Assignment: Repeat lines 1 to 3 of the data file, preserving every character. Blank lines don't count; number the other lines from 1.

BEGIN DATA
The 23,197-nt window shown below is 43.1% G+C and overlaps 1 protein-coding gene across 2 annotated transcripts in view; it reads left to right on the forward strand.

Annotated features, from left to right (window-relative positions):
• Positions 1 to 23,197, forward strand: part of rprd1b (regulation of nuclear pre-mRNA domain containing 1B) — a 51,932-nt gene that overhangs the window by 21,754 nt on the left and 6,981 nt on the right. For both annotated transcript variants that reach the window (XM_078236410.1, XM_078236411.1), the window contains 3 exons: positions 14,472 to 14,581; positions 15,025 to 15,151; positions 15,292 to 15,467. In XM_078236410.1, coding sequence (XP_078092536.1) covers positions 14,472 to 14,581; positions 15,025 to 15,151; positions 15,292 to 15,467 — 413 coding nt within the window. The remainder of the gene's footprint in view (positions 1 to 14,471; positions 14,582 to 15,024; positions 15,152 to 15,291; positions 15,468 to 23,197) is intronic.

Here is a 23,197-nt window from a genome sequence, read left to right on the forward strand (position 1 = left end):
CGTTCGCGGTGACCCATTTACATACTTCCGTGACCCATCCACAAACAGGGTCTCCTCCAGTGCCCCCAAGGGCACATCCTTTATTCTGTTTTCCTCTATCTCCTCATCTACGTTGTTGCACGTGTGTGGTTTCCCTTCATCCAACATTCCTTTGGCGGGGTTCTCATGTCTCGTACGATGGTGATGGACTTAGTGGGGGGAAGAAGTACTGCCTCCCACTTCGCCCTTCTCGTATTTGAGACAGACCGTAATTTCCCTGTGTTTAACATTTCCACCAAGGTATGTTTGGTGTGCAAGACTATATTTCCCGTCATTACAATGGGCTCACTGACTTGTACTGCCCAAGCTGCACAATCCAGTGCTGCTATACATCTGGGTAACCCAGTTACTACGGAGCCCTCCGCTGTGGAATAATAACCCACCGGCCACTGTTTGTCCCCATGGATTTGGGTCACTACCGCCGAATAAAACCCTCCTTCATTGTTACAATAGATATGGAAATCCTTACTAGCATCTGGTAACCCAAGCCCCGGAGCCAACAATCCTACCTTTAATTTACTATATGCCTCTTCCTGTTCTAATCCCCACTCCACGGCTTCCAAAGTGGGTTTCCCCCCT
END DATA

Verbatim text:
The 23,197-nt window shown below is 43.1% G+C and overlaps 1 protein-coding gene across 2 annotated transcripts in view; it reads left to right on the forward strand.

Annotated features, from left to right (window-relative positions):
• Positions 1 to 23,197, forward strand: part of rprd1b (regulation of nuclear pre-mRNA domain containing 1B) — a 51,932-nt gene that overhangs the window by 21,754 nt on the left and 6,981 nt on the right. For both annotated transcript variants that reach the window (XM_078236410.1, XM_078236411.1), the window contains 3 exons: positions 14,472 to 14,581; positions 15,025 to 15,151; positions 15,292 to 15,467. In XM_078236410.1, coding sequence (XP_078092536.1) covers positions 14,472 to 14,581; positions 15,025 to 15,151; positions 15,292 to 15,467 — 413 coding nt within the window. The remainder of the gene's footprint in view (positions 1 to 14,471; positions 14,582 to 15,024; positions 15,152 to 15,291; positions 15,468 to 23,197) is intronic.